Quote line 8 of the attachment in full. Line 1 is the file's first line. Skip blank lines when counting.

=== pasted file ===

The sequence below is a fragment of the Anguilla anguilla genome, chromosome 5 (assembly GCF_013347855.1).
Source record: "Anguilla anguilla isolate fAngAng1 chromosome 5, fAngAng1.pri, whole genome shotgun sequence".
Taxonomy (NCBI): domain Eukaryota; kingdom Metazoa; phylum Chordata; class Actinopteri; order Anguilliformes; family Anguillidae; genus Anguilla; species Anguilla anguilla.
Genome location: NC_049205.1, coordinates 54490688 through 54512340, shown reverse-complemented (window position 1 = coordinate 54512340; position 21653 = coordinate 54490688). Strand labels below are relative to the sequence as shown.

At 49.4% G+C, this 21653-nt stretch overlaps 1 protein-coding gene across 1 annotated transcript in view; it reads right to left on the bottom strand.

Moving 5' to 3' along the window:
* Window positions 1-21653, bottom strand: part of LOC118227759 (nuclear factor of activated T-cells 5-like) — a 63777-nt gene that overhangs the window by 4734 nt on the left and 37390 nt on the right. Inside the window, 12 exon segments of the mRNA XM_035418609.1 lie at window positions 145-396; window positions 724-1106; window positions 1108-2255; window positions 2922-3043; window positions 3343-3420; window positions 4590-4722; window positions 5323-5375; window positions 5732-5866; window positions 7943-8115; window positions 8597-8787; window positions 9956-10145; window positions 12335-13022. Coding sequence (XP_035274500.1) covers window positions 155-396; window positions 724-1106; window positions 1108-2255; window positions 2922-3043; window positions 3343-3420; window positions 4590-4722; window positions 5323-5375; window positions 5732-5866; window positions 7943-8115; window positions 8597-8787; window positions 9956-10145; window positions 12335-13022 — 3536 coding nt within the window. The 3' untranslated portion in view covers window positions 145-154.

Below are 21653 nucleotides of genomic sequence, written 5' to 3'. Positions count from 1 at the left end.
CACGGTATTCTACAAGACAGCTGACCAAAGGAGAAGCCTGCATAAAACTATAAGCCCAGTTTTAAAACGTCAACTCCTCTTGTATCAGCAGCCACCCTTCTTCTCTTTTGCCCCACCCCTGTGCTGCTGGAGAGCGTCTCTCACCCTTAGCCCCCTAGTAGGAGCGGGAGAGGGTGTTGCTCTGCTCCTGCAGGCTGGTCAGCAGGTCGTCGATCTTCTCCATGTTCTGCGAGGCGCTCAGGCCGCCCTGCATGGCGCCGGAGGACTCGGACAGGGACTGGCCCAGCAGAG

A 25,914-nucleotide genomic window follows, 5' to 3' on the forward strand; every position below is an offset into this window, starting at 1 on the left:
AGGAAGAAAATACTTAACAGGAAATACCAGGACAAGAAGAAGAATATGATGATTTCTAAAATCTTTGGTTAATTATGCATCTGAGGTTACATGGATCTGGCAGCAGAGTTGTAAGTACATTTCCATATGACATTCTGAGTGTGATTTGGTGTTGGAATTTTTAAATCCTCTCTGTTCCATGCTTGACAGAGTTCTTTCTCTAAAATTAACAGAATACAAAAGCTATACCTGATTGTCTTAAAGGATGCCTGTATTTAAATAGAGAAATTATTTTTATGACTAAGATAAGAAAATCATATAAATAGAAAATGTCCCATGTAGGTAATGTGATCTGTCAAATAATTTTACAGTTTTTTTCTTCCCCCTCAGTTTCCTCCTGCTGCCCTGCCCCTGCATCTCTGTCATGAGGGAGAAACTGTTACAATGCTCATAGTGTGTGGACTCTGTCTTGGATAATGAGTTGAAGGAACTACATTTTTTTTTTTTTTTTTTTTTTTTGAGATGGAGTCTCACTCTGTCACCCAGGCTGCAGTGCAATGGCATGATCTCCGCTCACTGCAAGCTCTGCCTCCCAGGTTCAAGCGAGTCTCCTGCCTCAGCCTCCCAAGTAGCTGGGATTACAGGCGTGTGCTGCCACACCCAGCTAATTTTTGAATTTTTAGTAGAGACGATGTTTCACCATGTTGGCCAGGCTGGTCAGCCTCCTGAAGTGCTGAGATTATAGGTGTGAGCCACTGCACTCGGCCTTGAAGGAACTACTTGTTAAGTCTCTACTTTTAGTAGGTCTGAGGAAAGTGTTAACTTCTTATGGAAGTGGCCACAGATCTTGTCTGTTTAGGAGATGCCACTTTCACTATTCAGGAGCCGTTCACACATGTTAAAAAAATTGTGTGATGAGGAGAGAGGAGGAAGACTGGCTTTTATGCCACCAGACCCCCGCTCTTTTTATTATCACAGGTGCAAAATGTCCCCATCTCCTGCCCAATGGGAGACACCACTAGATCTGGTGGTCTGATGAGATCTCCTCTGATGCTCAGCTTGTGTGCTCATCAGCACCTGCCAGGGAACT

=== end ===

Below are 21653 nucleotides of genomic sequence, written 5' to 3'. Positions count from 1 at the left end.